Phil Mickelson to return to golf at first Saudi-backed LIV event, beginning Thursday in London – ESPN

Gene Wojciechowski says Phil Mickelson’s absence at the PGA Championship is a powerful exclamation point during a tumultuous time in his life. (3:26)
After a four-month hiatus, Phil Mickelson is ready to return to competitive golf, albeit on a “new path” and with a “fresh start” on the LIV Golf Invitational Series.
Mickelson, a six-time major championship winner, was added to the field on Monday for LIV Golf’s first event, which is scheduled to start Thursday at Centurion Club outside London. In a statement posted to his Twitter account on Monday, Mickelson said he still plans to play in the majors, but didn’t say whether he would compete in PGA Tour events.
Mickelson said he plans to play in the U.S. Open, which begins June 16 at The Country Club in Brookline, Massachusetts.
“I am looking forward to playing the U.S. Open and I’ll be there,” Mickelson told Sports Illustrated on Monday. “I’m under the understanding that I’m able to play.”
Mickelson, 51, hasn’t played since missing the cut at the Farmers Insurance Open in January. He skipped the Masters and PGA Championship, an event he won last year. He took time away from golf after his controversial comments about the PGA Tour’s “obnoxious greed” and the Saudi Arabian financiers of LIV Golf caused a firestorm. Mickelson said he feels healthy and “more at peace” after being “engaged and intentional” in continued therapy.
“I am ready to come back and play the game I love but after 32 years this new path is a fresh start, one that’s exciting for me at this stage of my career and is clearly transformative, not just for myself, but ideally for the game and my peers,” Mickelson wrote in a statement.
“I also love the progressive format and think it will be exciting for fans. Just as importantly, it will provide balance, allowing me to focus on a healthier approach to life on and off the course. I am incredibly grateful for what this game and the PGA Tour has given me. I would like to think that I have given back as well but now I am excited about this new opportunity.”
Mickelson joins a 48-man field in London that also includes two-time major winners Dustin Johnson and Martin Kaymer, as well as four other major winners: Sergio Garcia (2017 Masters), Charl Schwartzel (2011 Masters), Graeme McDowell (2010 U.S. Open) and Louis Oosthuizen (2010 Open Championship).
“Phil Mickelson is unequivocally one of the greatest golfers of this generation,” LIV Golf CEO Greg Norman said in a statement. “His contributions to the sport and connection to fans around the globe cannot be overstated and we are grateful to have him. He strengthens an exciting field for London where we’re proud to launch a new era for golf.”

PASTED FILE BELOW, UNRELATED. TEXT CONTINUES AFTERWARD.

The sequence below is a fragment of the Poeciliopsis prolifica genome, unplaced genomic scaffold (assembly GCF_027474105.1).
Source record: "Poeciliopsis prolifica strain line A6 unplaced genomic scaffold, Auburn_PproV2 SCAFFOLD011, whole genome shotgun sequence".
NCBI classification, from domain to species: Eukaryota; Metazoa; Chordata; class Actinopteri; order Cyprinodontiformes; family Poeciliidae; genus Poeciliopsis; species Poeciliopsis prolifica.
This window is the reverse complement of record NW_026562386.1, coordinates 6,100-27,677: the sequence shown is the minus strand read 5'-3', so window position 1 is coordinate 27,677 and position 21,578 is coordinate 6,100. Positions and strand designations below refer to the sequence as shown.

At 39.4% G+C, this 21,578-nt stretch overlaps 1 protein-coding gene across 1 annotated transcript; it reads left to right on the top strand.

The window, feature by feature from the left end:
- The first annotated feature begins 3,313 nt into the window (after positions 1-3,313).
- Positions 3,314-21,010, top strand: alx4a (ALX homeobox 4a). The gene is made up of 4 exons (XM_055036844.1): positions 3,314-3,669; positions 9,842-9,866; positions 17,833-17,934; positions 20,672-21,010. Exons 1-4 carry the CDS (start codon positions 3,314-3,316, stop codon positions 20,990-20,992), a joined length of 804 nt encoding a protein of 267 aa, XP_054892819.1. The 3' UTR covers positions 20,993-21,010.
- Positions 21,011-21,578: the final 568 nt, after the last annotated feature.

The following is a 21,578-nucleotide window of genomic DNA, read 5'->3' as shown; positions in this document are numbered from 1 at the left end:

Mickelson, one of the most popular players of his generation, has already paid a steep price for his controversial comments. Several of his longtime sponsors, including Amstel Light, KPMG and Workday, ended their relationships with him. Callaway, which signed Mickelson to an equipment deal until the end of his career, paused its relationship with him.
Mickelson apologized for his remarks, which were made to author Alan Shipnuck, who was writing an unauthorized biography of the player popularly known as “Lefty.” During the conversation, which Shipnuck said took place in November, Mickelson said he was working with two players to hire lawyers to draw up operating agreements for the new circuit, which is being financed by Saudi Arabia’s Public Investment Fund.
“They’re scary motherf—ers to get involved with,” Mickelson told Shipnuck. “… They killed [Washington Post reporter and U.S. resident Jamal] Khashoggi and have a horrible record on human rights. They execute people over there for being gay. Knowing all of this, why would I even consider it? Because this is a once-in-a-lifetime opportunity to reshape how the PGA Tour operates.”
Mickelson apologized for the remarks again on Monday.
“First and foremost, I want to again apologize to the many people I offended and hurt with my comments a few months ago,” Mickelson wrote. “I have made mistakes in my career in some of the things I have said and done. Taking time away and self-reflecting has been very humbling. I need to start prioritizing the people that I love the most and work on becoming a better version of myself.”
While many stars such as Tiger Woods, Rory McIlroy, Justin Thomas and Jordan Spieth have pledged their loyalty to the PGA Tour, Mickelson and 13 others are jumping to Norman’s new circuit.
On May 11, the PGA Tour denied conflicting-event releases to players who requested them to play in London. Tour commissioner Jay Monahan told player agents at last week’s Memorial in Columbus, Ohio, that players had to choose between the tour and LIV Golf and couldn’t play on both circuits. Monahan has threatened players who competed in London without releases with discipline, including fines, suspensions and/or bans.
On Saturday, longtime PGA Tour member Kevin Na, who also is competing in London, resigned from the tour instead of facing possible discipline or legal action. Garcia, Schwartzel, Oosthuizen and Branden Grace also resigned from the tour, their manager told The Associated Press on Monday.
LIV Golf is offering staggering purses — the total prize money is $255 million this year, including $25 million for each of the seven regular-season tournaments — that are the richest in professional golf. The eight-event LIV series will feature five tournaments played in the United States, including a team championship match-play finale at Trump Doral in Miami Oct. 28-30. The second LIV event is scheduled for July 1-3 at Pumpkin Ridge Golf Club in Portland, Oregon.


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